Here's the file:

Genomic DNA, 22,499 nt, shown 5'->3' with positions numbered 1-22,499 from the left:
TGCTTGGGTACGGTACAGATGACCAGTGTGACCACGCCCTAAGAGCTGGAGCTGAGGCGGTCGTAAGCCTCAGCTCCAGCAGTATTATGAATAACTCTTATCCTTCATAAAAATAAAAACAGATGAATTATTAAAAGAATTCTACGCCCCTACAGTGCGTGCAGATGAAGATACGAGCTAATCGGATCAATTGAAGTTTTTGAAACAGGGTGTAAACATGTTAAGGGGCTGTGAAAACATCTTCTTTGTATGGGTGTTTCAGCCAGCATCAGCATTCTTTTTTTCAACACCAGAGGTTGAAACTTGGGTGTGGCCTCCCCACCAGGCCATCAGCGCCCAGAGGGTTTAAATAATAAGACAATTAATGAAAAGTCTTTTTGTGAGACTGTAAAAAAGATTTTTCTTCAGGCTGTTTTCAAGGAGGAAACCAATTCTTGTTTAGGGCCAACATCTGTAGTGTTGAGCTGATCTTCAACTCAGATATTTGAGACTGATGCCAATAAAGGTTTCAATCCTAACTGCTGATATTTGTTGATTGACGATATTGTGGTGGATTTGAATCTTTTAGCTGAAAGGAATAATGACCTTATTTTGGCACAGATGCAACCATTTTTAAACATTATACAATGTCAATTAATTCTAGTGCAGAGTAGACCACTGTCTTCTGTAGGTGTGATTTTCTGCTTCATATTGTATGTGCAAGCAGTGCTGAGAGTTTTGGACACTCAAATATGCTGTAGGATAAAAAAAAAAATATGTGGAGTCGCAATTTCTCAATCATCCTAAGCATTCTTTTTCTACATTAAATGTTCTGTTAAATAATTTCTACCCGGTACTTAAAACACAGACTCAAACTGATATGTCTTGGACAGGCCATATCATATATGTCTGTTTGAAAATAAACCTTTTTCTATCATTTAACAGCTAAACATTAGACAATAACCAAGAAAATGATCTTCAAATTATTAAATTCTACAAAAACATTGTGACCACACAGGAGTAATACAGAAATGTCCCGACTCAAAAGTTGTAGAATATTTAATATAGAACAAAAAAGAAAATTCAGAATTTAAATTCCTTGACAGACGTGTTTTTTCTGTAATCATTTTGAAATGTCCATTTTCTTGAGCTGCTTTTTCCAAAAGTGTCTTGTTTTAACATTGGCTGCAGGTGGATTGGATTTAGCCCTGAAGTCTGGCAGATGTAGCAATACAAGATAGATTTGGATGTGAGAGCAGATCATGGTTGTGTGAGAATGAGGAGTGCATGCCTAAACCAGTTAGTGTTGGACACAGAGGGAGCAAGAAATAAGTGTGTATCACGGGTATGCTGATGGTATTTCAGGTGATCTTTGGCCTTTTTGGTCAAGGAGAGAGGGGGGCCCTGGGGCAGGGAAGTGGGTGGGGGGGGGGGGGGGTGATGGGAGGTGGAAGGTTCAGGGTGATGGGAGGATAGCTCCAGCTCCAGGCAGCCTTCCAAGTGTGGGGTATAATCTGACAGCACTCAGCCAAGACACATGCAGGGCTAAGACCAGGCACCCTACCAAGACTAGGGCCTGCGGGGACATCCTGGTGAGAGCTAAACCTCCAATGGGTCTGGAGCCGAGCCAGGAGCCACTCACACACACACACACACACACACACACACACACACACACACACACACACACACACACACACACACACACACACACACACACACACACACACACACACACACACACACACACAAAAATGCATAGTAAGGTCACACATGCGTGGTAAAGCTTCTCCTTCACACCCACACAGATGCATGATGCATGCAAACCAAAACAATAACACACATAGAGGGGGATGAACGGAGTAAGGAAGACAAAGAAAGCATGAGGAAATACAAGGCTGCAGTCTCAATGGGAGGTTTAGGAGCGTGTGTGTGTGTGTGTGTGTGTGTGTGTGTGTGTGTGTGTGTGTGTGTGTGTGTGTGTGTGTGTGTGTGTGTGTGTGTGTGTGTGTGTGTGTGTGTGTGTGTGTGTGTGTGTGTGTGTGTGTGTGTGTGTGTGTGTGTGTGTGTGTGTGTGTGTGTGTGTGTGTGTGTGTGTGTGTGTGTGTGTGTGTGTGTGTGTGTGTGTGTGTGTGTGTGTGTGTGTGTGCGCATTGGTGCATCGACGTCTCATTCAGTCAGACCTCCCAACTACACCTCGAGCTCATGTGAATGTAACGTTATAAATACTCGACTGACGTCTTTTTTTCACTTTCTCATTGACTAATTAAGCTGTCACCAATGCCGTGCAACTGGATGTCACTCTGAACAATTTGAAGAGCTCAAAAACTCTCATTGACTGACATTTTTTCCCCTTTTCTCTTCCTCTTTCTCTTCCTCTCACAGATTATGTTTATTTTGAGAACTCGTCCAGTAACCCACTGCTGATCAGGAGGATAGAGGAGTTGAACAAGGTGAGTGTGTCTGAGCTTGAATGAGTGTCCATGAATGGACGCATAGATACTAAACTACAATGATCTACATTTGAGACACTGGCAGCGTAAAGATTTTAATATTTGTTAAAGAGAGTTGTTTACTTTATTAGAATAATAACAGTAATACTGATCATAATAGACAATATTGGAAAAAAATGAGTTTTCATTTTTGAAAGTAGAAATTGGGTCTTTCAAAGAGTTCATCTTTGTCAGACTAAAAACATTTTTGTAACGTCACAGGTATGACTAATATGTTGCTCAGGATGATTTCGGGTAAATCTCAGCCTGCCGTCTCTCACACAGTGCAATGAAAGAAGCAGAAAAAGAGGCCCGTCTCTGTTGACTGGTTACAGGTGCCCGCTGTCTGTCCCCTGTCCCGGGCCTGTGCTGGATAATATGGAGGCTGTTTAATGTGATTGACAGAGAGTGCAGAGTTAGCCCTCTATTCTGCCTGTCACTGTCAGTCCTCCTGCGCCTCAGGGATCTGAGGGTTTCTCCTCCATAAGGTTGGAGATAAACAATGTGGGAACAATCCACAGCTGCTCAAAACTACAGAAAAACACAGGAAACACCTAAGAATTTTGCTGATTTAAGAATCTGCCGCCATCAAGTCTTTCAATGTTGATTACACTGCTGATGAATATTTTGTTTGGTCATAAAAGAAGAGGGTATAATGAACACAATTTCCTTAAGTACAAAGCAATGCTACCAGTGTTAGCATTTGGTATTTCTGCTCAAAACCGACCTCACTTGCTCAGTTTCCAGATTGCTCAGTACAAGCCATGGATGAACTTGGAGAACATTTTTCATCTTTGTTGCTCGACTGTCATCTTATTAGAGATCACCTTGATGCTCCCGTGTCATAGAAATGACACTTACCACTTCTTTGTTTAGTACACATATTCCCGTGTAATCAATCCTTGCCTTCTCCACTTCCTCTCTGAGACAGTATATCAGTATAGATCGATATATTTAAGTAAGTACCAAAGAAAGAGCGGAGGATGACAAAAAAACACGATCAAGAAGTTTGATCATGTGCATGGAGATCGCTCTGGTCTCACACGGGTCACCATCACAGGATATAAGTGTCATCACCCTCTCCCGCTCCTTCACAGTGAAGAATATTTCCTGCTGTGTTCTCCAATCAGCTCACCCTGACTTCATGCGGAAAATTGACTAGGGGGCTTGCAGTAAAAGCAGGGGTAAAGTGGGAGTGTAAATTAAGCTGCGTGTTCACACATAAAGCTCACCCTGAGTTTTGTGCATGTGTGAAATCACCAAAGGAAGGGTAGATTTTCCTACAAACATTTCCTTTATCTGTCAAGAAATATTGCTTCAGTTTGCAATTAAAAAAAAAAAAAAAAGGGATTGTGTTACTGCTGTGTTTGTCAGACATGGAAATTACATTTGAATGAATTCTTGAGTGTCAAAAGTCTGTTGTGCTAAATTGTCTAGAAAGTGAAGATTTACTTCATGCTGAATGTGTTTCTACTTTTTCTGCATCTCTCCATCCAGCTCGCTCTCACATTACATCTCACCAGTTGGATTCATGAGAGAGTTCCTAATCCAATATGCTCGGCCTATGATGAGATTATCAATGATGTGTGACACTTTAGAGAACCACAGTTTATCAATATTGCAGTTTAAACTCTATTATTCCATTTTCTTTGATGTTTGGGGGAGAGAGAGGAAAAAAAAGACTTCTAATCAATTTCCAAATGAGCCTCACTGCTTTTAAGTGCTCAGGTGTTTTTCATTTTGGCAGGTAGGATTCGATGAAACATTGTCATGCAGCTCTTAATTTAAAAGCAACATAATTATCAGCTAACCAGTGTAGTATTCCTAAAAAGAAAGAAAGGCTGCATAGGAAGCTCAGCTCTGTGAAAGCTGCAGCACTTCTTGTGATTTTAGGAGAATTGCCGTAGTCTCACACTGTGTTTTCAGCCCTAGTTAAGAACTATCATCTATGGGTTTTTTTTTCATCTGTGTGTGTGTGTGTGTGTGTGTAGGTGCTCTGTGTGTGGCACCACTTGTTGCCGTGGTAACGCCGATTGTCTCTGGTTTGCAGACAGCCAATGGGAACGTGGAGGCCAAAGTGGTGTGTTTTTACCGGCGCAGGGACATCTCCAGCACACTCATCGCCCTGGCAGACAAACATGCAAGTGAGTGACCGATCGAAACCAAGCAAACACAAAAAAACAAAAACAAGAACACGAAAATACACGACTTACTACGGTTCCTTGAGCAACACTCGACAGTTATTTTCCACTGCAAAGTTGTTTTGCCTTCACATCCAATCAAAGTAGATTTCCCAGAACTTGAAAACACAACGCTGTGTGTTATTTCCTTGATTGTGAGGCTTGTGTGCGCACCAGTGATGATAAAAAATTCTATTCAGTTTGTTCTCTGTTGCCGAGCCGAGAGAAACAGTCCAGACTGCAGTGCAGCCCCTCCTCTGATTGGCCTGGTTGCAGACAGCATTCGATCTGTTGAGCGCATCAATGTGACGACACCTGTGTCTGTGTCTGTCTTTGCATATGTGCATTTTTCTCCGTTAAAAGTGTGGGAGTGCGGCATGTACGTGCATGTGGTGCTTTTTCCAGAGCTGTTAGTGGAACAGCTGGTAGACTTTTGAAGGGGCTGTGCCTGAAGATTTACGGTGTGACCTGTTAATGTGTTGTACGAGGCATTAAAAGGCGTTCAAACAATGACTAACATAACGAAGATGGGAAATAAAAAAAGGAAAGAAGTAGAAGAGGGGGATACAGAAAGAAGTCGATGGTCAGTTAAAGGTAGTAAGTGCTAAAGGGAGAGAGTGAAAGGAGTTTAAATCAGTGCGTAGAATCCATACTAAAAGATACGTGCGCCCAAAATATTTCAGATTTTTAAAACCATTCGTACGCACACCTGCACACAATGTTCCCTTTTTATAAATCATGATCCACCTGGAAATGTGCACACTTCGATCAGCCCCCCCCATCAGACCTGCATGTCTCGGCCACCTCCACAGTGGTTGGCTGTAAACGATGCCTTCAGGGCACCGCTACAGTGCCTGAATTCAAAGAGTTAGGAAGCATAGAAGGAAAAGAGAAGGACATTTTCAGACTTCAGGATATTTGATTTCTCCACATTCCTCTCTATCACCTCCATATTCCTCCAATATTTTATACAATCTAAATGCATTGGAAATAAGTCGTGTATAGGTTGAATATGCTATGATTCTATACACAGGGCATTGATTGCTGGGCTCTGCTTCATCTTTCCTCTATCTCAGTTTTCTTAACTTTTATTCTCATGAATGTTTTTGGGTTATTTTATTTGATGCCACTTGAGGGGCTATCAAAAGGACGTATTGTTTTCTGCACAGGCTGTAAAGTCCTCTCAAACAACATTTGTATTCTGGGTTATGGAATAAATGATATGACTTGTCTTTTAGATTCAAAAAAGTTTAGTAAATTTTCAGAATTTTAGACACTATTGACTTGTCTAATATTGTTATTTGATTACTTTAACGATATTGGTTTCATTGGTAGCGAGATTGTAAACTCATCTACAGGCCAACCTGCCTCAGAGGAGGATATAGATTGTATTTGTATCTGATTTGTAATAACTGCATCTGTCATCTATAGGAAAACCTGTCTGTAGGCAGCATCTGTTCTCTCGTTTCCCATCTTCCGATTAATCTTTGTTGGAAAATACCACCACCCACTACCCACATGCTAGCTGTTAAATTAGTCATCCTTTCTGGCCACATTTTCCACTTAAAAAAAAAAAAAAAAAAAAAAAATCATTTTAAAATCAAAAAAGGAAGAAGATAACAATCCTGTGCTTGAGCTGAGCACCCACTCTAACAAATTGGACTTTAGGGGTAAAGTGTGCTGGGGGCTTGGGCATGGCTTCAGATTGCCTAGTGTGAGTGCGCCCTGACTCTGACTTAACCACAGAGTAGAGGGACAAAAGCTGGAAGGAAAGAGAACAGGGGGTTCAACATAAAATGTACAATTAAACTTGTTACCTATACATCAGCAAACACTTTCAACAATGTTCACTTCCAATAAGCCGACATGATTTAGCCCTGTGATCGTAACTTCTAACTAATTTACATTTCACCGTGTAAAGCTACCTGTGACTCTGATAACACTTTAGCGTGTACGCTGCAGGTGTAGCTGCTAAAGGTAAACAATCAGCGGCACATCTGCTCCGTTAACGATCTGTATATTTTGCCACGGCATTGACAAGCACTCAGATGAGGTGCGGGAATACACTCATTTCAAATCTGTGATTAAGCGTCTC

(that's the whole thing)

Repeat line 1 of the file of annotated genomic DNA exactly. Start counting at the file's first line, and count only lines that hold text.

Genomic DNA, 22,499 nt, shown 5'->3' with positions numbered 1-22,499 from the left: